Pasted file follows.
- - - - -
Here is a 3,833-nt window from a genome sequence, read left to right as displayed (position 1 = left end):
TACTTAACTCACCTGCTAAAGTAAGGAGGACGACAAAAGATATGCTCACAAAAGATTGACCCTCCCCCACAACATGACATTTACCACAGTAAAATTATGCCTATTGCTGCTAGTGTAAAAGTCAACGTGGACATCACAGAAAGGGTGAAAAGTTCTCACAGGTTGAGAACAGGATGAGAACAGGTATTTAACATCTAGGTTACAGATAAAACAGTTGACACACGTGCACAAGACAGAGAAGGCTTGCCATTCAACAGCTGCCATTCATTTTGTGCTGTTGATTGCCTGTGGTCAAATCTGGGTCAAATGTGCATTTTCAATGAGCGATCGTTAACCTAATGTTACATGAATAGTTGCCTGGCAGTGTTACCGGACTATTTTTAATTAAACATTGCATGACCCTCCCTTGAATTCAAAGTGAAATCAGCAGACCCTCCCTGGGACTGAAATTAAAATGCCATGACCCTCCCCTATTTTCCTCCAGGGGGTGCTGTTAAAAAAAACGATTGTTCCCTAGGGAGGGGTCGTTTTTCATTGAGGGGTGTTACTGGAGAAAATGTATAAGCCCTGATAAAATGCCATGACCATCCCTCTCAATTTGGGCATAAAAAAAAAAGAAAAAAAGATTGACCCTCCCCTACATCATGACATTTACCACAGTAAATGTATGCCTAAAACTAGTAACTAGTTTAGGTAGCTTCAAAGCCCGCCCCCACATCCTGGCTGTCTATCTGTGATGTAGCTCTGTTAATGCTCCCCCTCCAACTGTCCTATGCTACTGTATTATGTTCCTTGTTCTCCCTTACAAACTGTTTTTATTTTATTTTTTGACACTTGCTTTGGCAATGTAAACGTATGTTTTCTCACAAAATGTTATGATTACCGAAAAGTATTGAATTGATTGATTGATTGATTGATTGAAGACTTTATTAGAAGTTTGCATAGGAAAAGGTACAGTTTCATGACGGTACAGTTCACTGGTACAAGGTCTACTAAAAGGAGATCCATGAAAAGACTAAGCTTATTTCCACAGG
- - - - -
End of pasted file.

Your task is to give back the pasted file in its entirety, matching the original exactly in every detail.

Here is a 3,833-nt window from a genome sequence, read left to right as displayed (position 1 = left end):
TACTTAACTCACCTGCTAAAGTAAGGAGGACGACAAAAGATATGCTCACAAAAGATTGACCCTCCCCCACAACATGACATTTACCACAGTAAAATTATGCCTATTGCTGCTAGTGTAAAAGTCAACGTGGACATCACAGAAAGGGTGAAAAGTTCTCACAGGTTGAGAACAGGATGAGAACAGGTATTTAACATCTAGGTTACAGATAAAACAGTTGACACACGTGCACAAGACAGAGAAGGCTTGCCATTCAACAGCTGCCATTCATTTTGTGCTGTTGATTGCCTGTGGTCAAATCTGGGTCAAATGTGCATTTTCAATGAGCGATCGTTAACCTAATGTTACATGAATAGTTGCCTGGCAGTGTTACCGGACTATTTTTAATTAAACATTGCATGACCCTCCCTTGAATTCAAAGTGAAATCAGCAGACCCTCCCTGGGACTGAAATTAAAATGCCATGACCCTCCCCTATTTTCCTCCAGGGGGTGCTGTTAAAAAAAACGATTGTTCCCTAGGGAGGGGTCGTTTTTCATTGAGGGGTGTTACTGGAGAAAATGTATAAGCCCTGATAAAATGCCATGACCATCCCTCTCAATTTGGGCATAAAAAAAAAAGAAAAAAAGATTGACCCTCCCCTACATCATGACATTTACCACAGTAAATGTATGCCTAAAACTAGTAACTAGTTTAGGTAGCTTCAAAGCCCGCCCCCACATCCTGGCTGTCTATCTGTGATGTAGCTCTGTTAATGCTCCCCCTCCAACTGTCCTATGCTACTGTATTATGTTCCTTGTTCTCCCTTACAAACTGTTTTTATTTTATTTTTTGACACTTGCTTTGGCAATGTAAACGTATGTTTTCTCACAAAATGTTATGATTACCGAAAAGTATTGAATTGATTGATTGATTGATTGATTGAAGACTTTATTAGAAGTTTGCATAGGAAAAGGTACAGTTTCATGACGGTACAGTTCACTGGTACAAGGTCTACTAAAAGGAGATCCATGAAAAGACTAAGCTTATTTCCACAGG